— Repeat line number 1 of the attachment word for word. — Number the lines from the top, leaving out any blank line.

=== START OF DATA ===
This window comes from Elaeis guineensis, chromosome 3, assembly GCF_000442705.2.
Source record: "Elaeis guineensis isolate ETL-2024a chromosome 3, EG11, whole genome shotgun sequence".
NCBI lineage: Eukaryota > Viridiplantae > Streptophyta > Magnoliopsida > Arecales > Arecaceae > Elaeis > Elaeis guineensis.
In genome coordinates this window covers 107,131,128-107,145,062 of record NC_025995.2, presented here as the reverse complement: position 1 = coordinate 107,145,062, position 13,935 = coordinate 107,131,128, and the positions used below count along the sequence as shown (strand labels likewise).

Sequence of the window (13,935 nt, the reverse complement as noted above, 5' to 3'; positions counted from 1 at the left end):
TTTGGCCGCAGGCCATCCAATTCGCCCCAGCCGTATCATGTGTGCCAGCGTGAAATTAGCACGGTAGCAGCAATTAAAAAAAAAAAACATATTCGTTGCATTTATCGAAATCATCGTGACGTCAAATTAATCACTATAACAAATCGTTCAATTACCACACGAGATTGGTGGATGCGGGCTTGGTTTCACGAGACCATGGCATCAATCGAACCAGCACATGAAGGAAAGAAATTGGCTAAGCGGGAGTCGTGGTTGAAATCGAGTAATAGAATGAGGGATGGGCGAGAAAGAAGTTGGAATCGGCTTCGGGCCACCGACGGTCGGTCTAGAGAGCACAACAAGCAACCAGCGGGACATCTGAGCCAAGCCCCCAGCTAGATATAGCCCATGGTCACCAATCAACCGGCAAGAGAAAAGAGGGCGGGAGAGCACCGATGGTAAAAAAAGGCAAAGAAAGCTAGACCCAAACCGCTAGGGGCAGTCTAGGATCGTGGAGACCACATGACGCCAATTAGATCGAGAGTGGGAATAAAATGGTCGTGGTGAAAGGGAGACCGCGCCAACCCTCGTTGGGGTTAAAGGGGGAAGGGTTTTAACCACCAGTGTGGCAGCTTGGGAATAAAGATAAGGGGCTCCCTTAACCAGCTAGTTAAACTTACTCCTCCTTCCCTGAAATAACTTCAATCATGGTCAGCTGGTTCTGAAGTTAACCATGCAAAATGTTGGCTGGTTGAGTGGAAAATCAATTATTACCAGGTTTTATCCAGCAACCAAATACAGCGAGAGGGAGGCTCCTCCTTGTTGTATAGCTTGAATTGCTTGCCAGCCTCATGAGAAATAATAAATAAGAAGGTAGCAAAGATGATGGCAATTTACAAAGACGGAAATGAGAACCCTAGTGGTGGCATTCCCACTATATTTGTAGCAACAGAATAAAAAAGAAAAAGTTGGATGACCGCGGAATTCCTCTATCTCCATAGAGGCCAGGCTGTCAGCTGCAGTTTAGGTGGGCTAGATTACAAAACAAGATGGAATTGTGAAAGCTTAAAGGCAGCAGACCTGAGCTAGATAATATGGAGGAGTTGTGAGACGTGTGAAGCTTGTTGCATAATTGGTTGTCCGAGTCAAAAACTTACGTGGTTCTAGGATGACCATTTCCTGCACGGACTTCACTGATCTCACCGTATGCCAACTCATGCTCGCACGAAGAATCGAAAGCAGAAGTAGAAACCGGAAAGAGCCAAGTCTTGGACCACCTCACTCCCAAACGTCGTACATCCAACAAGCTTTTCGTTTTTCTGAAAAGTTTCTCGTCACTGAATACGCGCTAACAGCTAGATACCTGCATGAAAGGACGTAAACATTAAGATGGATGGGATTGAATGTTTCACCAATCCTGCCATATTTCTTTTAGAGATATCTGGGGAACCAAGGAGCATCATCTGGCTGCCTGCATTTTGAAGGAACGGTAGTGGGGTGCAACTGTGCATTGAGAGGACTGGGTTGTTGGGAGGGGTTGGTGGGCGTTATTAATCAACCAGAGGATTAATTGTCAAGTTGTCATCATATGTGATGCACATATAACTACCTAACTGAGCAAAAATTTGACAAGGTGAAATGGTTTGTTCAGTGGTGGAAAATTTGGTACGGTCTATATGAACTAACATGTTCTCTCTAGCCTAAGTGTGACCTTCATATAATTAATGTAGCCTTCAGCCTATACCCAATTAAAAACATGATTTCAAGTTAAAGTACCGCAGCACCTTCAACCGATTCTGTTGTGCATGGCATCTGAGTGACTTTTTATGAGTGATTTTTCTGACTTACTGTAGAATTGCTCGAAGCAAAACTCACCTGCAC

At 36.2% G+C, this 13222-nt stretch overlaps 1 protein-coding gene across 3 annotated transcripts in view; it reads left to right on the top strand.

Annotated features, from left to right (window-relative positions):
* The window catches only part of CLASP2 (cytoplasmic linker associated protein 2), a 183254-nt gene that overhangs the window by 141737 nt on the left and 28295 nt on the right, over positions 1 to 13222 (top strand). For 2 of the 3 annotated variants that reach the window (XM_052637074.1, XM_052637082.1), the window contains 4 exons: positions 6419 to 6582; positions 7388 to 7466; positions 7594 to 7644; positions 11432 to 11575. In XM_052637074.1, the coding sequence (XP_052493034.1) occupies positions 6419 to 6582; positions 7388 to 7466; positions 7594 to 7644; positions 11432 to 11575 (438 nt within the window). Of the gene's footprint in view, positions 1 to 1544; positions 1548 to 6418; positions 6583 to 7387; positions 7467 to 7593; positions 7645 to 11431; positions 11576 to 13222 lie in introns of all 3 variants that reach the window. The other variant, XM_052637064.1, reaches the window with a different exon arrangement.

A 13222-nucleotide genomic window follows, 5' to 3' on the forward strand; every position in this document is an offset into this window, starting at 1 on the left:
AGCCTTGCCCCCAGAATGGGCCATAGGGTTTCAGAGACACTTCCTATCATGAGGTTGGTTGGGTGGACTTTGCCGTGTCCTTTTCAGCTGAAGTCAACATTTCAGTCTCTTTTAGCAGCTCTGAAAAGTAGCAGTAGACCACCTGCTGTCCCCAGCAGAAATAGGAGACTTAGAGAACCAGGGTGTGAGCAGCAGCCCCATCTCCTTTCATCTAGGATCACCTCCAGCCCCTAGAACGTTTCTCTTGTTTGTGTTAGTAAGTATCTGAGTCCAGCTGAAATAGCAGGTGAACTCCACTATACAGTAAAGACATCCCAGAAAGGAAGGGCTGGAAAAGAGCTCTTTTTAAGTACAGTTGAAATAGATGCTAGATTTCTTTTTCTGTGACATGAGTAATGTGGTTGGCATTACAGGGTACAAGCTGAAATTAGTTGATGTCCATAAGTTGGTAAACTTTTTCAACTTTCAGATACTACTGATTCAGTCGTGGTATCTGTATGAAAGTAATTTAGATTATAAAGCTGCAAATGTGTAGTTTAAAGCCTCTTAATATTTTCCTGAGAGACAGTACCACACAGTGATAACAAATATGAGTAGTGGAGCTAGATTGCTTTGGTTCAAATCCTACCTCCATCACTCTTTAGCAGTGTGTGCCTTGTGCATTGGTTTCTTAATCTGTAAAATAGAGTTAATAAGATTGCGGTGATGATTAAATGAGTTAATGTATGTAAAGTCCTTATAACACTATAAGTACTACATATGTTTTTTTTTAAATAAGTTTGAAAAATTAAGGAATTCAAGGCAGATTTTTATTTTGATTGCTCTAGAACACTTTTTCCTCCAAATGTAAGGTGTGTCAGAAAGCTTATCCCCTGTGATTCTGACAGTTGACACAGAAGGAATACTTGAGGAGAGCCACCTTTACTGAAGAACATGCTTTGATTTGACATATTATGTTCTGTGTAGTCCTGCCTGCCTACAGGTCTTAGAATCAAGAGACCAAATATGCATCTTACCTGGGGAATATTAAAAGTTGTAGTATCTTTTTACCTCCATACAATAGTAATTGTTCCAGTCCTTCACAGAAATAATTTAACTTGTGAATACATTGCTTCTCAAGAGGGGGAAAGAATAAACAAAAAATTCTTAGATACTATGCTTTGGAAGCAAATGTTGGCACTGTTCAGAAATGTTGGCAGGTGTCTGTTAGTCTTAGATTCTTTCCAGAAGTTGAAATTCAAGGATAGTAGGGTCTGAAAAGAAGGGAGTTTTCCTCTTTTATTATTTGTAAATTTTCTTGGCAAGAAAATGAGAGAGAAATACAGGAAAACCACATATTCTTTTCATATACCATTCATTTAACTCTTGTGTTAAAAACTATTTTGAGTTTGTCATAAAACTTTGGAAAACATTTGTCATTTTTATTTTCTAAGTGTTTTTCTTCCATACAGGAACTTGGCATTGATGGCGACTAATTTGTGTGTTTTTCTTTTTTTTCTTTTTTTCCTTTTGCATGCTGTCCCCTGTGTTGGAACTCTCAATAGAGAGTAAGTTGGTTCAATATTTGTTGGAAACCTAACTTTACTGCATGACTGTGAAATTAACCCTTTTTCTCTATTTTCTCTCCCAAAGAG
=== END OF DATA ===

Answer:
This window comes from Elaeis guineensis, chromosome 3, assembly GCF_000442705.2.